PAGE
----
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Ken Arnold, the original lead architect of JavaSpaces, talks with Bill Venners the data-driven nature of JavaSpaces, how JavaSpaces facilitates decoupling, and why iteration isn't supported in the
Ken Arnold has done a lot of design in his day. While at Sun Microsystems, Arnold
was one of the original architects of Jini technology and was the original lead architect of
JavaSpaces. Prior to joining Sun, Arnold participated in the original Hewlett-Packard
architectural team that designed CORBA.
While at UC Berkeley, he created the Curses library for terminal-independent screen-oriented programs.
In Part I of this
interview, which is being published in six weekly installments, Arnold explains why
there's no such thing as a perfect design, suggests questions you should ask yourself when
you design, and proposes the radical notion that programmers are people. In Part II,
Arnold discusses the role of taste and arrogance in design, the value of other
people's problems, and the virtue of simplicity.
In Part III,
Arnold discusses the concerns of distributed systems design, including the need to
expect failure, avoid state, and plan for recovery.
In Part IV, Arnold describes the basic idea of a JavaSpace,
explains why fields in entries are public, why entries are passive,
and how decoupling leads to reliability.
In this fifth installment, Arnold talks about
the data-driven nature of JavaSpaces, how JavaSpaces lets you "throw in
a grain and watch it grow,"
and why iteration isn't
supported in the
Bill Venners: In both the Jini lookup service and in JavaSpaces, you can look up objects by both type and state. For Jini lookups, you can specify the types of service you want plus the types and values of attribute entries. In JavaSpace reads and takes, you specify an entry type and field values. How do the kinds of questions you ask in your query differ when you look up objects by type versus by state?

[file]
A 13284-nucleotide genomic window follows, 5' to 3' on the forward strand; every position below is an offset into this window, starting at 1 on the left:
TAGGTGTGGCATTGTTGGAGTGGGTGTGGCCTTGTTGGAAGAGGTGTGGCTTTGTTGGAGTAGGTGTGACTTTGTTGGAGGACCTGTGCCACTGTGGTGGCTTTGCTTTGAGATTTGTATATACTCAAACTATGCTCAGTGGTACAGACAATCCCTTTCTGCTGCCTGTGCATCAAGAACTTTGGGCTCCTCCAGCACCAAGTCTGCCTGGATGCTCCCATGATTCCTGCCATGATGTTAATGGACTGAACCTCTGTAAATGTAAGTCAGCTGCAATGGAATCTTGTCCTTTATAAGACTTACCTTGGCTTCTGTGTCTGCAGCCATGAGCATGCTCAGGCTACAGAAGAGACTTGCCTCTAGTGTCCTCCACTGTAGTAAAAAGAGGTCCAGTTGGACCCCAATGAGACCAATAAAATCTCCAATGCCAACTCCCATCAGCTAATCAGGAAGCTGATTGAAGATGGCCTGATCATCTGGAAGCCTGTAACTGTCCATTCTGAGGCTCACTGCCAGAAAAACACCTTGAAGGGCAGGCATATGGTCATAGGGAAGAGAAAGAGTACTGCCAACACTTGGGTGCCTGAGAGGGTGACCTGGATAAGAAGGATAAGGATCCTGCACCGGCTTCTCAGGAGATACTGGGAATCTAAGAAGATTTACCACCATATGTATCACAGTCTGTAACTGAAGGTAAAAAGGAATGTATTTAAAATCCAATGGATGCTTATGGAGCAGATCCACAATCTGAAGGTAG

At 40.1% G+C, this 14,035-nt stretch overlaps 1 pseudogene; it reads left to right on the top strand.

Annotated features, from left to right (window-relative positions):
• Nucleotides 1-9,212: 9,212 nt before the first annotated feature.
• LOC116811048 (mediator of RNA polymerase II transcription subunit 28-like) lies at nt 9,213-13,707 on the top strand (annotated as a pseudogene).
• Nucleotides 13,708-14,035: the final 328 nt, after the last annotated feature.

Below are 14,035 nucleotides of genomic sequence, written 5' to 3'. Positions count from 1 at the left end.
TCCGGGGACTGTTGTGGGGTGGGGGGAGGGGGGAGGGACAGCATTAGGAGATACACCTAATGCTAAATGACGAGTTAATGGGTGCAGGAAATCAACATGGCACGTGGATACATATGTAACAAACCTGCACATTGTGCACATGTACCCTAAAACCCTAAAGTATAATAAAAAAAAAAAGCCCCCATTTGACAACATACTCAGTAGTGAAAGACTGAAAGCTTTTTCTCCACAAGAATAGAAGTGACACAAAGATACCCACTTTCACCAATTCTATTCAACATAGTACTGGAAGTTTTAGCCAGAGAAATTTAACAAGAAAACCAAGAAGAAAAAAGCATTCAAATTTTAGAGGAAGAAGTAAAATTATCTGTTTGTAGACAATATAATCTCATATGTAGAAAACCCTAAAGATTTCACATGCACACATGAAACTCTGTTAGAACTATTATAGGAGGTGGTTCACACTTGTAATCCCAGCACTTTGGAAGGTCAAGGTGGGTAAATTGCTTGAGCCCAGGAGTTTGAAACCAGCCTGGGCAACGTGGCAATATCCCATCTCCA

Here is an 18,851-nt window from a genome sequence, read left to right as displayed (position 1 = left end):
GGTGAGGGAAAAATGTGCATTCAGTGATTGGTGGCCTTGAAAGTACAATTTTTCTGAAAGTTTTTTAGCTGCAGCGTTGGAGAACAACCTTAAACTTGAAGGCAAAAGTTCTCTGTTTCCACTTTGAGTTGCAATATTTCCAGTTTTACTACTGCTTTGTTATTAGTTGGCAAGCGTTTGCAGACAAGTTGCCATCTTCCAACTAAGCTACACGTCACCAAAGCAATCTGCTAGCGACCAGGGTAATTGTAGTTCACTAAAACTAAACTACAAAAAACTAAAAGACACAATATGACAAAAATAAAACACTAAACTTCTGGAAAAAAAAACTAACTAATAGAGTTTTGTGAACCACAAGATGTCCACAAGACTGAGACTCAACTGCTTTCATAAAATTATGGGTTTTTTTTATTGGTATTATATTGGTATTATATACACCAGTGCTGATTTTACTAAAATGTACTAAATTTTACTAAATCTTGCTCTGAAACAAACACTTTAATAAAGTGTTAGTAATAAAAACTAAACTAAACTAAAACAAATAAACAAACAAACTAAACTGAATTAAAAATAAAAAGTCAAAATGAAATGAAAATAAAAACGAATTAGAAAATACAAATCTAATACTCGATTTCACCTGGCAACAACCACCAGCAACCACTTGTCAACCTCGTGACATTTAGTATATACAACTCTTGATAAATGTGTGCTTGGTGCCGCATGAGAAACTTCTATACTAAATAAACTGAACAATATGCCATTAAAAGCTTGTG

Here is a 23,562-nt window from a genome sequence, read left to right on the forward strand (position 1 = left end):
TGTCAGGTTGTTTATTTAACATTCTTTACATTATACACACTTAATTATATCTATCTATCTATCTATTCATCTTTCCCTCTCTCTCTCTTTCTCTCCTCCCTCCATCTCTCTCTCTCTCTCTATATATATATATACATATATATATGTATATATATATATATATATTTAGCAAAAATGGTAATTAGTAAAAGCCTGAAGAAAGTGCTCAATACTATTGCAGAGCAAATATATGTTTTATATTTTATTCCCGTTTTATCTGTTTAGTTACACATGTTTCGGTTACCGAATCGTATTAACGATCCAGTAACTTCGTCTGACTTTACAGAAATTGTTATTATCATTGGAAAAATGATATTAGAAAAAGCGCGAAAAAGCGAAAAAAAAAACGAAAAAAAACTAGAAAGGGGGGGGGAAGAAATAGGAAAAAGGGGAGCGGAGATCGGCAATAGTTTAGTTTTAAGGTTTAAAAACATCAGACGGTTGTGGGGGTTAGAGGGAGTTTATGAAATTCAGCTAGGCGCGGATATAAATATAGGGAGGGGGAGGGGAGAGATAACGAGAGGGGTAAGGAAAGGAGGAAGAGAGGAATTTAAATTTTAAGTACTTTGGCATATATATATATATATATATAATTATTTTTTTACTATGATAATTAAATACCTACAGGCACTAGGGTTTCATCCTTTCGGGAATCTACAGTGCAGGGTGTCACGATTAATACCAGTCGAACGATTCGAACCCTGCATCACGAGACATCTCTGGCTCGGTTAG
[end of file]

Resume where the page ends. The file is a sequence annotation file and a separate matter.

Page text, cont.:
Ken Arnold: The difference is function. If you are writing code that talks to some data source, you can ask it questions. Method calls let you ask the data source for the information you want, and get the answer back. You can view a particular set of method calls as a particular socket shape. So you've written code that translates when you compile it into these method invocations. If those method invocations are all resolved locally, you would have another class to plug into that socket. With a Jini lookup service, you actually go on a network and ask: Is there anything on the network that plugs into this socket? Data is not the point there. It is only methods that matter in that part of the query.
JavaSpaces tries to accomplish something rather different. Yes, JavaSpaces is data-driven. It is object-oriented in the sense that the entries have type and you can match subtypes, and that entry fields can be object types. But at some point, you get past objects in any system. At some point, you call a method with an integer value. In some languages that integer is still logically an object, but it doesn't contain other objects. At some point, you hit the bottom. JavaSpaces is a bottom point in the sense that it is a way to make an asynchronous method call. You can consider that the entry fields are like the parameters to the method call. The fact that those are data shouldn't bother you, because that is when you hit bottom.